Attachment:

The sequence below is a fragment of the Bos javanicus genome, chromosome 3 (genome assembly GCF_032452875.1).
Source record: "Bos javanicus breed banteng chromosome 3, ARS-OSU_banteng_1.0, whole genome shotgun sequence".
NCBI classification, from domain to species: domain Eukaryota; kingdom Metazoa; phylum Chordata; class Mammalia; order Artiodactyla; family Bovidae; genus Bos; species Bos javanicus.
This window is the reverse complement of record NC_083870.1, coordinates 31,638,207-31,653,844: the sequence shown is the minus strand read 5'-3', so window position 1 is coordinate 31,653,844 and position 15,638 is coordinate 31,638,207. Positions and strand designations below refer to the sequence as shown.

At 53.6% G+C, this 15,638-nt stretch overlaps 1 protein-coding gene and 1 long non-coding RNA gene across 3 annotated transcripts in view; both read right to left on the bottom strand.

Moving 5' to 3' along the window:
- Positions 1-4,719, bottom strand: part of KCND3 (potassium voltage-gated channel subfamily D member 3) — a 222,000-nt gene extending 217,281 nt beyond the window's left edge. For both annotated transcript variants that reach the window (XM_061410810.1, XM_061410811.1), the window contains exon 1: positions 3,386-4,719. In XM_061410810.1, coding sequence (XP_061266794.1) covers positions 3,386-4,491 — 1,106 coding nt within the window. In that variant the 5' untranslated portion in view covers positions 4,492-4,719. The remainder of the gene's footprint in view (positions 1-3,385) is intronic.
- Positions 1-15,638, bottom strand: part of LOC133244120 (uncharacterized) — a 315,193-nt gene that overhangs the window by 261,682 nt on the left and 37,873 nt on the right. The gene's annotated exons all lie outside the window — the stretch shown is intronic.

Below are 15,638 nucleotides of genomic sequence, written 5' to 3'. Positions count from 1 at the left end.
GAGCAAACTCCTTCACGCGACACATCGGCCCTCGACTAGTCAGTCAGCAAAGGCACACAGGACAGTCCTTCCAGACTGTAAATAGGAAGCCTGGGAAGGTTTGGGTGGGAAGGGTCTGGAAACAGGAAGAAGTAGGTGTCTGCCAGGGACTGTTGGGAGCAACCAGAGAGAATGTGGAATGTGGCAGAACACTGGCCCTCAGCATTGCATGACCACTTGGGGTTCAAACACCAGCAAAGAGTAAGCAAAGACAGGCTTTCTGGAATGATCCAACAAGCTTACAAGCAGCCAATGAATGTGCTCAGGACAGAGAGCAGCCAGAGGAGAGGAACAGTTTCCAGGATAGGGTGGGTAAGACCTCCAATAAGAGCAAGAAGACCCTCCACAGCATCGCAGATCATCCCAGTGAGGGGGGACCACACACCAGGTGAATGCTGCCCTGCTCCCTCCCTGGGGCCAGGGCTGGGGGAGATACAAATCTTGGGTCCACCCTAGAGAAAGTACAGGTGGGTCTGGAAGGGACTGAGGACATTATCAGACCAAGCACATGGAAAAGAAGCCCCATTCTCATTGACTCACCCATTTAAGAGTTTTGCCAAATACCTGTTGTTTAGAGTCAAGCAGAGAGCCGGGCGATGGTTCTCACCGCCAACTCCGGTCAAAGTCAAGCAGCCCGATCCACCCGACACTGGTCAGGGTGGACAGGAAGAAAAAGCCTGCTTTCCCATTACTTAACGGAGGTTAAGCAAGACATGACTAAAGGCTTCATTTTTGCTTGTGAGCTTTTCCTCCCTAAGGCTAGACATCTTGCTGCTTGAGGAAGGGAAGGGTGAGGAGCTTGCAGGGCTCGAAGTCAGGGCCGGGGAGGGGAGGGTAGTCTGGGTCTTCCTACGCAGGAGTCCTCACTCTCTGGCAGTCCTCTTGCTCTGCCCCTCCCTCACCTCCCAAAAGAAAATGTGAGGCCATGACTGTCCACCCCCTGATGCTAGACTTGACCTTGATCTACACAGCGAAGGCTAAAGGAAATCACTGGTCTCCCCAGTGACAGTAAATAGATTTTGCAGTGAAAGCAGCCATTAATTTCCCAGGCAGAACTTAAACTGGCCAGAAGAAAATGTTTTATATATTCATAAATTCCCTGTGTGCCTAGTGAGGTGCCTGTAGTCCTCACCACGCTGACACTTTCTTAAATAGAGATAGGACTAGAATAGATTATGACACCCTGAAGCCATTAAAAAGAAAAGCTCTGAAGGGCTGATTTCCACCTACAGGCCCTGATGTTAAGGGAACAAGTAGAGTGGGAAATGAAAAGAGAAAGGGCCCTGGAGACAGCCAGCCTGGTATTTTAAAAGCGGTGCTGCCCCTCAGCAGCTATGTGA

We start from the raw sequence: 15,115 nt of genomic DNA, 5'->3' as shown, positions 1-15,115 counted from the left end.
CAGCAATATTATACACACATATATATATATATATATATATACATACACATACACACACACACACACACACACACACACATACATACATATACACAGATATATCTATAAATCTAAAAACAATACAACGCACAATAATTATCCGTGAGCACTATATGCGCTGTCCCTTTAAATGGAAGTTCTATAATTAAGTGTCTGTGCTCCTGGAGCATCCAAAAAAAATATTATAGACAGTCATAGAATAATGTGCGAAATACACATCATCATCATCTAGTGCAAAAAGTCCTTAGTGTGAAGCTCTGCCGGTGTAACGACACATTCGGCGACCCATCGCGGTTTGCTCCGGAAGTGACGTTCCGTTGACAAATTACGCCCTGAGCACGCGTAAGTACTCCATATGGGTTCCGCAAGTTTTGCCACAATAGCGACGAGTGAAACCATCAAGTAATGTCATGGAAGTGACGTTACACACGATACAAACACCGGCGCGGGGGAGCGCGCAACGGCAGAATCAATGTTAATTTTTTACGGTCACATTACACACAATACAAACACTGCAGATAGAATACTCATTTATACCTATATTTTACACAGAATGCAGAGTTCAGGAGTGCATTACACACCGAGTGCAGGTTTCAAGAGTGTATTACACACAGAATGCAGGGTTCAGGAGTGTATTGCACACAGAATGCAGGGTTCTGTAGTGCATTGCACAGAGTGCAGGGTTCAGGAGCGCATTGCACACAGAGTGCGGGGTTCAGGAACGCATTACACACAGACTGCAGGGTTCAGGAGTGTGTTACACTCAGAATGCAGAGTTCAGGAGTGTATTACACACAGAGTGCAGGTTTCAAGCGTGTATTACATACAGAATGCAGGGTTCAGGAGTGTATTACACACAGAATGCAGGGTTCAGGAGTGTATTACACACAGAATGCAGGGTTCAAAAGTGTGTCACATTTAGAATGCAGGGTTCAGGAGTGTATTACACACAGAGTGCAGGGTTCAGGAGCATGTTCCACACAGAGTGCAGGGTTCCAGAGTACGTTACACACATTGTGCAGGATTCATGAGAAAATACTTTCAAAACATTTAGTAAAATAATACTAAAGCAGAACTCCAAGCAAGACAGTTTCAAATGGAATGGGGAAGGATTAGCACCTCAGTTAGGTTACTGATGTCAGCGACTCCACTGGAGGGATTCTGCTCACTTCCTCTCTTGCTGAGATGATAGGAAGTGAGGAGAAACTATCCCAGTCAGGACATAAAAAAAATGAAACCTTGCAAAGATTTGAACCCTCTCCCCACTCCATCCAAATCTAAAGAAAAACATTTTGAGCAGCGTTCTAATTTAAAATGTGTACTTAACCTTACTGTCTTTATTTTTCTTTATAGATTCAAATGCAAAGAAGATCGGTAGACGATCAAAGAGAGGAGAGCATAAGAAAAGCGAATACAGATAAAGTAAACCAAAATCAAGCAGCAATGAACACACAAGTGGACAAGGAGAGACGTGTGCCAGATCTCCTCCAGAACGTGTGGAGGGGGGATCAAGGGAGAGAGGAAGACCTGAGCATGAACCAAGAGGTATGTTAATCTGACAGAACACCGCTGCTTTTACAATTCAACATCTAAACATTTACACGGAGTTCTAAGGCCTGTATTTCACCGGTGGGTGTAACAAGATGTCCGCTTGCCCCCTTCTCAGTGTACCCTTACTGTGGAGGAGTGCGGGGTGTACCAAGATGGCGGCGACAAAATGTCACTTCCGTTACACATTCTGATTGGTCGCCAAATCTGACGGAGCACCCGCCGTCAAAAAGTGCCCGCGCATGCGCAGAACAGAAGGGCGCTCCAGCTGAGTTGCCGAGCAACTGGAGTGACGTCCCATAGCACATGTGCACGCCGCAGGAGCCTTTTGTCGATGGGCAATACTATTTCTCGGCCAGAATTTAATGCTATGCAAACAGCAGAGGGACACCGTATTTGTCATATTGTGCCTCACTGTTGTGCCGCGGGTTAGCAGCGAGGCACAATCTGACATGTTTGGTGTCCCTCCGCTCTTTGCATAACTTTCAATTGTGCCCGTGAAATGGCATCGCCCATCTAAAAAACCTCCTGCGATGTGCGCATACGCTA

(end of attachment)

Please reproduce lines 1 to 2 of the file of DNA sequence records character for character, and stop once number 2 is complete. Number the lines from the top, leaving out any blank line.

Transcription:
The sequence below is a fragment of the Bos javanicus genome, chromosome 3 (genome assembly GCF_032452875.1).
Source record: "Bos javanicus breed banteng chromosome 3, ARS-OSU_banteng_1.0, whole genome shotgun sequence".